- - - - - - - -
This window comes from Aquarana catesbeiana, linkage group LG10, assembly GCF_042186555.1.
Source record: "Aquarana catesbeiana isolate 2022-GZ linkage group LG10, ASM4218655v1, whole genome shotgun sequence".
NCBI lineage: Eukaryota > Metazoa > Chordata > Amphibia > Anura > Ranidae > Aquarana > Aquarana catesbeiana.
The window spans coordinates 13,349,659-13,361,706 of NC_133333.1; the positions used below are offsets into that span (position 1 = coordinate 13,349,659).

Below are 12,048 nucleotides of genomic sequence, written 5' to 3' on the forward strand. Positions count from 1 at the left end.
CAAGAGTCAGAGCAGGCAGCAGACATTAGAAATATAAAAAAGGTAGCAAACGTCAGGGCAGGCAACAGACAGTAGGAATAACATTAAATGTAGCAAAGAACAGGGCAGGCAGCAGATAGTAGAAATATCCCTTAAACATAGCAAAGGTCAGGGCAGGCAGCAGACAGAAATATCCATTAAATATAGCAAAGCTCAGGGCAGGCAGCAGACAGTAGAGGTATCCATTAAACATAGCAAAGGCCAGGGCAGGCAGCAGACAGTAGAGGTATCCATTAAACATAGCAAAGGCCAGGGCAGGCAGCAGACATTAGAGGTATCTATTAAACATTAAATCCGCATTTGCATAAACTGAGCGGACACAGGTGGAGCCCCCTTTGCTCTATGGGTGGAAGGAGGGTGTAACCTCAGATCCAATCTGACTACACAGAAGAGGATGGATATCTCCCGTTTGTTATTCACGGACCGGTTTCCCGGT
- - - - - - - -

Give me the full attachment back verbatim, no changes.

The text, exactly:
This window comes from Aquarana catesbeiana, linkage group LG10, assembly GCF_042186555.1.
Source record: "Aquarana catesbeiana isolate 2022-GZ linkage group LG10, ASM4218655v1, whole genome shotgun sequence".
NCBI lineage: Eukaryota > Metazoa > Chordata > Amphibia > Anura > Ranidae > Aquarana > Aquarana catesbeiana.
The window spans coordinates 13,349,659-13,361,706 of NC_133333.1; the positions used below are offsets into that span (position 1 = coordinate 13,349,659).

Below are 12,048 nucleotides of genomic sequence, written 5' to 3' on the forward strand. Positions count from 1 at the left end.
CAAGAGTCAGAGCAGGCAGCAGACATTAGAAATATAAAAAAGGTAGCAAACGTCAGGGCAGGCAACAGACAGTAGGAATAACATTAAATGTAGCAAAGAACAGGGCAGGCAGCAGATAGTAGAAATATCCCTTAAACATAGCAAAGGTCAGGGCAGGCAGCAGACAGAAATATCCATTAAATATAGCAAAGCTCAGGGCAGGCAGCAGACAGTAGAGGTATCCATTAAACATAGCAAAGGCCAGGGCAGGCAGCAGACAGTAGAGGTATCCATTAAACATAGCAAAGGCCAGGGCAGGCAGCAGACATTAGAGGTATCTATTAAACATTAAATCCGCATTTGCATAAACTGAGCGGACACAGGTGGAGCCCCCTTTGCTCTATGGGTGGAAGGAGGGTGTAACCTCAGATCCAATCTGACTACACAGAAGAGGATGGATATCTCCCGTTTGTTATTCACGGACCGGTTTCCCGGT